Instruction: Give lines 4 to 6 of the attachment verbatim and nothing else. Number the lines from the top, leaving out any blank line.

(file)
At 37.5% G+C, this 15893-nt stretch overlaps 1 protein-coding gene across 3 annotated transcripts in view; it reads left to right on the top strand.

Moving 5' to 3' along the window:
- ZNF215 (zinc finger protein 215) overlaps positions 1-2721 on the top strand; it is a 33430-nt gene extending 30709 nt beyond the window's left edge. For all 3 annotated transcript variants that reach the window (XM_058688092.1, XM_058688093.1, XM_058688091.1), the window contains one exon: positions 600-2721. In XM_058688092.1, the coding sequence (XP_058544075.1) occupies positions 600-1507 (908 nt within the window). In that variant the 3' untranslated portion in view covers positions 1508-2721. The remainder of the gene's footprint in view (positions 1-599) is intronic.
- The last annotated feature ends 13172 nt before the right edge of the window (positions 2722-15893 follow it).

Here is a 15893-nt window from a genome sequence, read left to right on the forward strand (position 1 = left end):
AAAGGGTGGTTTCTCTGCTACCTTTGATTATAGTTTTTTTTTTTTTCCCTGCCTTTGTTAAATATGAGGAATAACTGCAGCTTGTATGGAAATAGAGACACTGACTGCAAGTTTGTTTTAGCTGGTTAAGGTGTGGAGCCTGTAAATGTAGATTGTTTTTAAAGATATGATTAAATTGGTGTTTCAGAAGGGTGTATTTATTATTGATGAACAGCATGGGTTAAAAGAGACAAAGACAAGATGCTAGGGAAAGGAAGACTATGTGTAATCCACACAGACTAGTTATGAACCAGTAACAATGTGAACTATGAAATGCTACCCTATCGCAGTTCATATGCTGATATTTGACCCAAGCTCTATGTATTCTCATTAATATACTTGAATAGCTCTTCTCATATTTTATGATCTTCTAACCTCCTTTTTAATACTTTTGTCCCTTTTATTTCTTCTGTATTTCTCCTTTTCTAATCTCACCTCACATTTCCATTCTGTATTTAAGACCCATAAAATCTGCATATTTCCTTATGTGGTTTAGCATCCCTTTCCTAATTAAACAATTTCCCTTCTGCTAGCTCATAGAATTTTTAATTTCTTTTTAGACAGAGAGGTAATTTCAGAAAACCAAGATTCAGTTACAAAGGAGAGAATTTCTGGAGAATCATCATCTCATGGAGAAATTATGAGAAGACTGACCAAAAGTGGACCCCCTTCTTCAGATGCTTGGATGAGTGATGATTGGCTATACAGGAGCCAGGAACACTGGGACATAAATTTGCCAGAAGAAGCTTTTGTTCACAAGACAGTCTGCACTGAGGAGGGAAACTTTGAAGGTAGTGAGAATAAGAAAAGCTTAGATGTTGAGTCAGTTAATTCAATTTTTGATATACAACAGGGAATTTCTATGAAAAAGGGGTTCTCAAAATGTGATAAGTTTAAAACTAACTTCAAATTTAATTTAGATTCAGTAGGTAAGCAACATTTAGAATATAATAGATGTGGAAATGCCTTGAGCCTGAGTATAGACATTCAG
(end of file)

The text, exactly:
- The last annotated feature ends 13172 nt before the right edge of the window (positions 2722-15893 follow it).

Here is a 15893-nt window from a genome sequence, read left to right on the forward strand (position 1 = left end):
AAAGGGTGGTTTCTCTGCTACCTTTGATTATAGTTTTTTTTTTTTTCCCTGCCTTTGTTAAATATGAGGAATAACTGCAGCTTGTATGGAAATAGAGACACTGACTGCAAGTTTGTTTTAGCTGGTTAAGGTGTGGAGCCTGTAAATGTAGATTGTTTTTAAAGATATGATTAAATTGGTGTTTCAGAAGGGTGTATTTATTATTGATGAACAGCATGGGTTAAAAGAGACAAAGACAAGATGCTAGGGAAAGGAAGACTATGTGTAATCCACACAGACTAGTTATGAACCAGTAACAATGTGAACTATGAAATGCTACCCTATCGCAGTTCATATGCTGATATTTGACCCAAGCTCTATGTATTCTCATTAATATACTTGAATAGCTCTTCTCATATTTTATGATCTTCTAACCTCCTTTTTAATACTTTTGTCCCTTTTATTTCTTCTGTATTTCTCCTTTTCTAATCTCACCTCACATTTCCATTCTGTATTTAAGACCCATAAAATCTGCATATTTCCTTATGTGGTTTAGCATCCCTTTCCTAATTAAACAATTTCCCTTCTGCTAGCTCATAGAATTTTTAATTTCTTTTTAGACAGAGAGGTAATTTCAGAAAACCAAGATTCAGTTACAAAGGAGAGAATTTCTGGAGAATCATCATCTCATGGAGAAATTATGAGAAGACTGACCAAAAGTGGACCCCCTTCTTCAGATGCTTGGATGAGTGATGATTGGCTATACAGGAGCCAGGAACACTGGGACATAAATTTGCCAGAAGAAGCTTTTGTTCACAAGACAGTCTGCACTGAGGAGGGAAACTTTGAAGGTAGTGAGAATAAGAAAAGCTTAGATGTTGAGTCAGTTAATTCAATTTTTGATATACAACAGGGAATTTCTATGAAAAAGGGGTTCTCAAAATGTGATAAGTTTAAAACTAACTTCAAATTTAATTTAGATTCAGTAGGTAAGCAACATTTAGAATATAATAGATGTGGAAATGCCTTGAGCCTGAGTATAGACATTCAG